I probably shouldn't be writing this in advance of tomorrow's Apple announcement; lots of rumors continue to swirl, describing the expected features of this device and the path out of the labyrinth it might provide for newspapers and the publishing industry.
But I'm nothing if not foolishly bold, so here it is: part one of a multi-part analysis of the changing media landscape. I'm not a professional writer (much, anymore), and I don't know anything beyond what I can see. And what I see today is a landscape still being altered by "new media," and the financial physics of the Internet.
This post will describe what I think are the crucial trends in the mediasphere; its followup will trace some possible paths into the future.
Trend 1: The rise of "Good Enough"
Recent reports echo the now oft-repeated notion that porn-for-profit is dying, and the industry is in free-fall. These stories have been going around for months now, and responsibility always falls on the same parties: consumers who 'sip' their porn just a few minutes at a time, and a glut of low-quality real-amateur footage on the Internet.
Frankly, porn has some unique problems here: the quality bar has always been low, and as close to "good enough" as could be managed. Whenever people wonder why most porn's no good, the answer is always that it's good enough, just barely, for its intended purpose. No better. If poorly-lit phonecam videos with no editing or retouching are good enough (and most signs point to yes on that), what can the porn industry fall back on?
But the full story extends to the rest of the media-entertainment complex as well. When I watch YouTube video, the quality isn't great, but it's good enough. MP3 doesn't sound as good as CD, but when I'm listening over the rumble of the bus and countless cell phone talkers, who can tell? I keep hearing that Blu-Ray doesn't look better enough to justify the media compared to downloads barely comparable to DVDs. (It does to me, but if you listen to Robin Harris I'm an exception.)
It's not just delivery, it's also content: I'm starting to think that the New York Times is overkill and all I want are AP newswire headlines delivered to me by anyone who can support them with advertising. Maybe Engadget's liveblogging of the Apple Tablet announcement is worth logging onto — or maybe someone else's tweeting about it meets my needs. Perhaps I sip where before I had no option to do so, and I'll choose to sip where the people are friendliest (more on that later) and the cost is lowest (more on that later too).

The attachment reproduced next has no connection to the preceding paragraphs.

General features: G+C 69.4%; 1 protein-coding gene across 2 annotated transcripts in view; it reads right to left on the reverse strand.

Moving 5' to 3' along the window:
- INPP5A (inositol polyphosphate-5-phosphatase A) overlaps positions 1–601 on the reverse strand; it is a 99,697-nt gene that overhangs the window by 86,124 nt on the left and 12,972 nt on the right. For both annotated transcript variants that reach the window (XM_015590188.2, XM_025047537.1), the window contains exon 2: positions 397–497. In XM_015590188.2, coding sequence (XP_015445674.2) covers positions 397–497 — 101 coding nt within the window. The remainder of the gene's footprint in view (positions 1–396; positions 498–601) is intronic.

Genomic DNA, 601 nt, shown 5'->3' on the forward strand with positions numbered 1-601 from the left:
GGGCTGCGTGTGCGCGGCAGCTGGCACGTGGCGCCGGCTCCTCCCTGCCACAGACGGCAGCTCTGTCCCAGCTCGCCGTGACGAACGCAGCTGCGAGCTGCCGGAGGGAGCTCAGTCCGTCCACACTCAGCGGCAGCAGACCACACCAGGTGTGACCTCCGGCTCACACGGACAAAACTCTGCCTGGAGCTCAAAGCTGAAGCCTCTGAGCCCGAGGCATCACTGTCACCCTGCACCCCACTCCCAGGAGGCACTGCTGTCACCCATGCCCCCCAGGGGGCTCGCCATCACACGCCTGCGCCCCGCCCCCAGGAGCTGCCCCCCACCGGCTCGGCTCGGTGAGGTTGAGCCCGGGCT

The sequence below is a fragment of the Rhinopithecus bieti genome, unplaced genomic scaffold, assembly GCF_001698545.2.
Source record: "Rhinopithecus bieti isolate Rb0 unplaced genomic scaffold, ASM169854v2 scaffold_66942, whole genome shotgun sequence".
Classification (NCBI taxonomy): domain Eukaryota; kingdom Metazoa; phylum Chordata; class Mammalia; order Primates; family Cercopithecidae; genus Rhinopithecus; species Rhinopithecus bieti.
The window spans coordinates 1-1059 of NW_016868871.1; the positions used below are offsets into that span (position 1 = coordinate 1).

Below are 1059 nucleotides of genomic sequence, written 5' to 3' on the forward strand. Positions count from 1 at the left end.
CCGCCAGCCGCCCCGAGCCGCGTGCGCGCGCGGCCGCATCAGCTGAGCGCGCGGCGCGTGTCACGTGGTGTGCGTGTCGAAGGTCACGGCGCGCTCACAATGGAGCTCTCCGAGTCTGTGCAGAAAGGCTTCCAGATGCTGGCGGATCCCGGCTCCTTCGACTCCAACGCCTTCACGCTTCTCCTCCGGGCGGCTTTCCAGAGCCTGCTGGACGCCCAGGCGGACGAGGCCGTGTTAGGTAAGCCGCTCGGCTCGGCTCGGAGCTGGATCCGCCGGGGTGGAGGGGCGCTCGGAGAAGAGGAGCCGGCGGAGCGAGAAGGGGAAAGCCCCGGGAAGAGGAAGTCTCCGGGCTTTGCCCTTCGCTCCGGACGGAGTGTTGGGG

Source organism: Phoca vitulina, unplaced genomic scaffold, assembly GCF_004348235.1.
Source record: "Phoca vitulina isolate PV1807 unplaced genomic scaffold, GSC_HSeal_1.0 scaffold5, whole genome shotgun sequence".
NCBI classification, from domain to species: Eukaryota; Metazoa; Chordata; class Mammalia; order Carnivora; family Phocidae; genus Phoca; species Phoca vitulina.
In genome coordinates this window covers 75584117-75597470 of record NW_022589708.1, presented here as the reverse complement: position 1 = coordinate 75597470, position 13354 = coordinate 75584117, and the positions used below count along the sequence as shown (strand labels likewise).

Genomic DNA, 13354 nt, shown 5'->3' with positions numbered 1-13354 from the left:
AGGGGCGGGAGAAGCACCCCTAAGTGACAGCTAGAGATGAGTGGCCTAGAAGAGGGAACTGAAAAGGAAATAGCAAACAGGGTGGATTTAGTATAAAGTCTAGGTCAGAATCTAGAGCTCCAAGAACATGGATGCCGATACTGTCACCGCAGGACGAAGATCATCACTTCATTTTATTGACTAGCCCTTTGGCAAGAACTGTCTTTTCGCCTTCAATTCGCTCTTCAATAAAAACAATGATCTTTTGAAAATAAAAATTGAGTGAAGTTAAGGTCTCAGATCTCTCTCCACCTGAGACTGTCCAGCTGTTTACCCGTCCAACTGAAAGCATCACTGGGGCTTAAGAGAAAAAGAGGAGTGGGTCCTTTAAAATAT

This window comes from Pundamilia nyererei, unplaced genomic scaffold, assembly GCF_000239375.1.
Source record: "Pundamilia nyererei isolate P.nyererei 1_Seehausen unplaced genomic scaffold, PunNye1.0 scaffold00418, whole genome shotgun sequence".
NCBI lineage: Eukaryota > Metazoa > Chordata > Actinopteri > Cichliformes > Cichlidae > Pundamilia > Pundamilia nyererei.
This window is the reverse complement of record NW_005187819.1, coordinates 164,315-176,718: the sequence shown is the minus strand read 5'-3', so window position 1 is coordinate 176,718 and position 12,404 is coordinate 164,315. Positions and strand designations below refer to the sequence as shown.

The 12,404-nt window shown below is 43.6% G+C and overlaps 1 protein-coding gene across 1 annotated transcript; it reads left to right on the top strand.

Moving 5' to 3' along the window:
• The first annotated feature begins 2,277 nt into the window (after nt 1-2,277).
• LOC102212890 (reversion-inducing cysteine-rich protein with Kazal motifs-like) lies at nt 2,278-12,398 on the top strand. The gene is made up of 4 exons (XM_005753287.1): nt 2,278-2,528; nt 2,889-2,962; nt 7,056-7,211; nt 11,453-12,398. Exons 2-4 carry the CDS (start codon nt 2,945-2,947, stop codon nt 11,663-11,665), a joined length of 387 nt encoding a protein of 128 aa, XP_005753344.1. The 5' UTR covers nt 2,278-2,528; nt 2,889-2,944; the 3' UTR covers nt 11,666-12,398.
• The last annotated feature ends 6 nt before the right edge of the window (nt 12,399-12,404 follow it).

Trend 2: Familiarity Breeds Contempt
Worse, maybe even if the Times is free I'm not interested. As Michael Kinsley noted in The Atlantic, newspaper articles aren't very good: they're long, they assume you haven't been paying attention but are suddenly deeply interested, they are full of meaningless and self-serving boilerplate, animated by false drama... I have to say, I like to keep informed, but for many of Kinsley's reasons I'm spending less and less time with newspapers.
As such, I'm not all that exercised about the recent announcement that The New York Times will erect a new paywall. This will only accelerate my sloughing off of the newspaper I've at least glanced at daily for more than two decades; I certainly don't intend to pay them. I get very modest returns on the time I spend reading what they provide, and if my attention to their advertising isn't sufficient, too bad.
People are abandoning the so-called mainstream media for a variety of reasons, but I think it boils down to a failure of media to emotionally gratify its consumers: Kinsley's article could be read as a call for more opinion in journalism — a niche that blogs fill and that the so-called "serious" journalism world abandoned sometime around the death of William Randolph Hearst.
They didn't just abandon neutrality, they abandoned community. This is the niche that right-wing talk radio fills quite nicely, for its listeners. And there are enough people discussing whether it's good or bad, whether we'll ever reach another moment of cultural consensus, that I don't need to pile on this point.
What I would like to point out is that "us" is only viable when there's "them" — there's no "opinion reporting" comprehensible without a sense of "objective reporting" to rail against. As the mainstream media, and "straight" reporting are swallowed by the Internet, the "new media" will turn upon itself with a frenzied hunger. In the meantime, we'll prefer to consume what our friends do.
Trend 3: Micropayments are becoming real
Sure, iTunes and the iPhone app store have made Apple a mint in little bite-sized payments. But that's not where the micropayment story is.
The real micropayments are aggregated advertising dollars paid by, e.g., YouTube to EMI. Or the pennies that go from somewhere to somewhere else when I evade the New Yorker's paywall by going to my library's Web site and accessing the same article via a database that the Seattle Public Library subscribes to and makes available to its patrons. (I do miss the cartoons, though.)
I presume that the library is paying the database company, and the database company is paying Conde Nast. In this case, I'm paying my micropayments through taxes (or private subscription fees), where in the OK Go case above I'd be paying through advertising. But the key is that I'm the consumer, and I don't need to know who's paying whom, or how much.
Trend 4: The end of artificial scarcity
This is the big one: Napster and The Pirate Bay and Don't Copy That Floppy — all of the industry's boogeymen rolled into one.
For more than a week now I've been mulling over Jaron Lanier's assertion in the New York Times that the Internet's rampant music and video piracy, free culture, and even open source are bad not because "you stole from a specific person but that you undermined the artificial scarcities that allow the economy to function."